The scientific mission of the Exosat (European X-Ray Observatory Satellite) was to measure the position, structural features, and spectral and temporal characteristics of cosmic X-ray sources in the approximate range 0.O4 to 80 keV. EXOSAT used two operational modes:
The observatory, placed in a highly eccentric orbit with its apogee at 200,000 km and at a high latitude, was capable of observing lunar occultations over 20% of the celestial sphere within a year. The positional accuracy of bright (>1E-2 photons/sq cm-s in the range >1.5 keV. sources was limited to about 1 arcsec by the inaccuracy of measurement of the position of the satellite and the uncertainty of the topography of the lunar limb. For weaker sources, the accuracy was limited by statistics; i.e., the total number of X-ray quanta received during the time of the corresponding angular displacement of the moon. When not engaged in occultation observations, the observatory could view the sky uninterruptedly in any chosen direction (except 60 deg about the solar direction) for as long as the orbital period was above the Van Allen belts (approximately 80 hours). With accurate timekeeping on board, and with the capability of long continuous observation, EXOSAT could determine regular and irregular variations of the intensity of X-ray sources on a time scale ranging from tens of microseconds to tens of hours.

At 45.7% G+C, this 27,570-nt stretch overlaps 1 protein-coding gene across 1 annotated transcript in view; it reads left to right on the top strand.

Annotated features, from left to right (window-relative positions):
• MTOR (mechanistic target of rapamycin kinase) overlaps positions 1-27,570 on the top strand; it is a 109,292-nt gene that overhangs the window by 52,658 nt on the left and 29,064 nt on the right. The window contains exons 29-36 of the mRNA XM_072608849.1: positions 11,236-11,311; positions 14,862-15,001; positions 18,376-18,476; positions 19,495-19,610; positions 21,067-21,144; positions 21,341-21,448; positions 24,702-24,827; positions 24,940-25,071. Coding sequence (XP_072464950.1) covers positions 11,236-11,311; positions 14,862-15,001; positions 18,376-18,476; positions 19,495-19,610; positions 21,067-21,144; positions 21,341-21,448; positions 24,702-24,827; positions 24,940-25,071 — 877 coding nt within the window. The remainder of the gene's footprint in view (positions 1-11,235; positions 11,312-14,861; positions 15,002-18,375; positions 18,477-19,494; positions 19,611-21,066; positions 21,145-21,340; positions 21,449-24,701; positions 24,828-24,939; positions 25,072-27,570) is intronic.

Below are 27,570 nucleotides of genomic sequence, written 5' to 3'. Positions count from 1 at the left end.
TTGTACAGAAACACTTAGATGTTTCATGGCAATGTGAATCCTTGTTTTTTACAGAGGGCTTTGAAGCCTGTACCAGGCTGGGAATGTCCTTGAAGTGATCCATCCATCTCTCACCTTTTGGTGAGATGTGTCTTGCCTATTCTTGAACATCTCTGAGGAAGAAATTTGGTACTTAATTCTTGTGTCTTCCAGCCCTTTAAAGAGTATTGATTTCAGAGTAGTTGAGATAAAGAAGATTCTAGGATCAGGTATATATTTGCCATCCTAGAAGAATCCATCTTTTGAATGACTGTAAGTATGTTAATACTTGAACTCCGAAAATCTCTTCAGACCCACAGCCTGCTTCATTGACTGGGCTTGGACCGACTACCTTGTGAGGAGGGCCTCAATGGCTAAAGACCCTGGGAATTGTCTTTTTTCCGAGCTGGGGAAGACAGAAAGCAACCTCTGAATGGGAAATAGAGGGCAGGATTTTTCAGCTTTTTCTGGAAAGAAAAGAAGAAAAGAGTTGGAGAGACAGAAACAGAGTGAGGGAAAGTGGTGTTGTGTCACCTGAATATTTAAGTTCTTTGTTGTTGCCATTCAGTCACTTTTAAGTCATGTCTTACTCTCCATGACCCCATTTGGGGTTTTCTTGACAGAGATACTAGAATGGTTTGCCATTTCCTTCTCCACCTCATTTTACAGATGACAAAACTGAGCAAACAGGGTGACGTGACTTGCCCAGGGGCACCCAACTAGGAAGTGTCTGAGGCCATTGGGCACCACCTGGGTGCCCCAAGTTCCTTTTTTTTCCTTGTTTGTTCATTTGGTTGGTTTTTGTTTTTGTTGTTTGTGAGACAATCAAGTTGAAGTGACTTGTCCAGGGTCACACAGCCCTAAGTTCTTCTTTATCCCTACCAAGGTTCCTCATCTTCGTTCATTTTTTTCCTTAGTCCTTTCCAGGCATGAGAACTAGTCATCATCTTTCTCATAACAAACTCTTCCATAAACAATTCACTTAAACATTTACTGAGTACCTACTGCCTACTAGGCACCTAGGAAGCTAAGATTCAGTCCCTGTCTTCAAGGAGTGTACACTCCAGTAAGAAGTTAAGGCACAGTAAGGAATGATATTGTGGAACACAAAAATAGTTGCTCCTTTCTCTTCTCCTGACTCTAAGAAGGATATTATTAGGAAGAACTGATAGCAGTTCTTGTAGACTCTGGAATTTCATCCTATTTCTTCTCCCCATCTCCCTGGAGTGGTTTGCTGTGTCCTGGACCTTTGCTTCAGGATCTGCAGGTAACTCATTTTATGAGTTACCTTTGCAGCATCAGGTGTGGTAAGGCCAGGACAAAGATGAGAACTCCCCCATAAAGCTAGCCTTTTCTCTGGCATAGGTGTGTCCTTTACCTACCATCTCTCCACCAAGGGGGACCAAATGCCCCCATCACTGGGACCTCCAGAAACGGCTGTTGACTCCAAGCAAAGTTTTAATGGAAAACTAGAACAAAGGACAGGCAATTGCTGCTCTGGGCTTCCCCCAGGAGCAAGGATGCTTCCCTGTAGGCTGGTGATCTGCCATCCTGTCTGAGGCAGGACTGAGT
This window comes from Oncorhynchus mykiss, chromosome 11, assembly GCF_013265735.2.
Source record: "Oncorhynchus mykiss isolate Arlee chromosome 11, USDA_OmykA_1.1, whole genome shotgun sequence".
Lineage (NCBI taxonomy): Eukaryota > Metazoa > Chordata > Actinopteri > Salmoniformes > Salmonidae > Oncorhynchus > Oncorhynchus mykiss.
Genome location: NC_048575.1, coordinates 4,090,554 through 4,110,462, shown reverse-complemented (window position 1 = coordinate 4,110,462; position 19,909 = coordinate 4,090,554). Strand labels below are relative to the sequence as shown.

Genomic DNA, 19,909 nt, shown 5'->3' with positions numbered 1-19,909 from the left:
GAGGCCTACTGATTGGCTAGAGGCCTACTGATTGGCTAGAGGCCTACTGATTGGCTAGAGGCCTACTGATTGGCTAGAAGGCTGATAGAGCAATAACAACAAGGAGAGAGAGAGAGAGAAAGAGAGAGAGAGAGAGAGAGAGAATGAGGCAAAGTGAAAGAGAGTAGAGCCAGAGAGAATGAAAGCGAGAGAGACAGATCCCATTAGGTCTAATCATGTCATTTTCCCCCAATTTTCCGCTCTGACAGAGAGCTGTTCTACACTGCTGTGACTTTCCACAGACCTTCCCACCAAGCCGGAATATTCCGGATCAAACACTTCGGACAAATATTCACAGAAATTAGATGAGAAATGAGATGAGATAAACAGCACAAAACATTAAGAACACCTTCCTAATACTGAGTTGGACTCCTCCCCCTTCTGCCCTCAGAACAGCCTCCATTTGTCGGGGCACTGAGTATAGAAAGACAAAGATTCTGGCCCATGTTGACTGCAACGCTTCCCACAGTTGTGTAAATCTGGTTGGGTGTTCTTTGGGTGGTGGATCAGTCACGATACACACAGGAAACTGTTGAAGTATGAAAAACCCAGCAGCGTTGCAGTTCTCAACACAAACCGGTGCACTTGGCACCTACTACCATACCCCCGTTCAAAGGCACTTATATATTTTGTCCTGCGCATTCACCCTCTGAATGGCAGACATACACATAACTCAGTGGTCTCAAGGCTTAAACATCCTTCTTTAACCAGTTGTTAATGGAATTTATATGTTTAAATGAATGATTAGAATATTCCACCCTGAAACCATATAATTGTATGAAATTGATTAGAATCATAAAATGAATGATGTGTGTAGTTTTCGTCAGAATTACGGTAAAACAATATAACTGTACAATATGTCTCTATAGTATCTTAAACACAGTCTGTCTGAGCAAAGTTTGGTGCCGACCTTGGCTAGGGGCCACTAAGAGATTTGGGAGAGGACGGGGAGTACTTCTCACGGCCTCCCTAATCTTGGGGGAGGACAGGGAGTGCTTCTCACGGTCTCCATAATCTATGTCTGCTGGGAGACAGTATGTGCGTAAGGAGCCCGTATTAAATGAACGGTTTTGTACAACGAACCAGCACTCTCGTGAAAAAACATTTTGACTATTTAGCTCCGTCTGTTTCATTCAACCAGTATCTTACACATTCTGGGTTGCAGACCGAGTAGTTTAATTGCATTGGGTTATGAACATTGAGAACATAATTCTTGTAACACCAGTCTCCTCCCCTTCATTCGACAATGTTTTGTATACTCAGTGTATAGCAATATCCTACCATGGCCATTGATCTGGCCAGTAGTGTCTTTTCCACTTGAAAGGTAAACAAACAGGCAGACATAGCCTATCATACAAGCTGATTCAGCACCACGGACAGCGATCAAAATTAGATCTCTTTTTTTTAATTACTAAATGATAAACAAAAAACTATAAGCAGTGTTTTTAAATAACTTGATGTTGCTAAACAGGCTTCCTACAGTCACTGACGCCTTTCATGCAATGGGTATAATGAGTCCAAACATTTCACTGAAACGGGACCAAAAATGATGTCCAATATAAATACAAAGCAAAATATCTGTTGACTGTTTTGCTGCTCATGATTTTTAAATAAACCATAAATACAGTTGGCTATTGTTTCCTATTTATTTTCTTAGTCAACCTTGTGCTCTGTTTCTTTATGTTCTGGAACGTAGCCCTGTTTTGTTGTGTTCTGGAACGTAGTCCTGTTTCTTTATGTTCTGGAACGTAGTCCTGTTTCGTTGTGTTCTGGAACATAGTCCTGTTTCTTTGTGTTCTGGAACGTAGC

The triaxial stabilized spacecraft was cylindrical with a diameter of 192 cm and a height of 117 cm. A rotatable solar array with an area of 3 sq m was mounted on top of the spacecraft. The star trackers were mounted on the optical benches of the two imaging telescopes to facilitate alignment and stability. In the occultation mode, the observatory was able to view all of the celestial sphere except for a cone of half-angle 15 deg centered on the sun; in the arbitrary pointing mode the excluded cone was a cone of half-angle 60 deg, also centered on the sun. Consumables were distributed to enable some 100 orbital maneuvers for lunar occultation to be undertaken and over 2000 targets to be observed. The scientific payload was funded by ESA and its development managed by ESA.
|Type / Application:
|Solar array, batteries
|583 km × 191510 km, 72.00°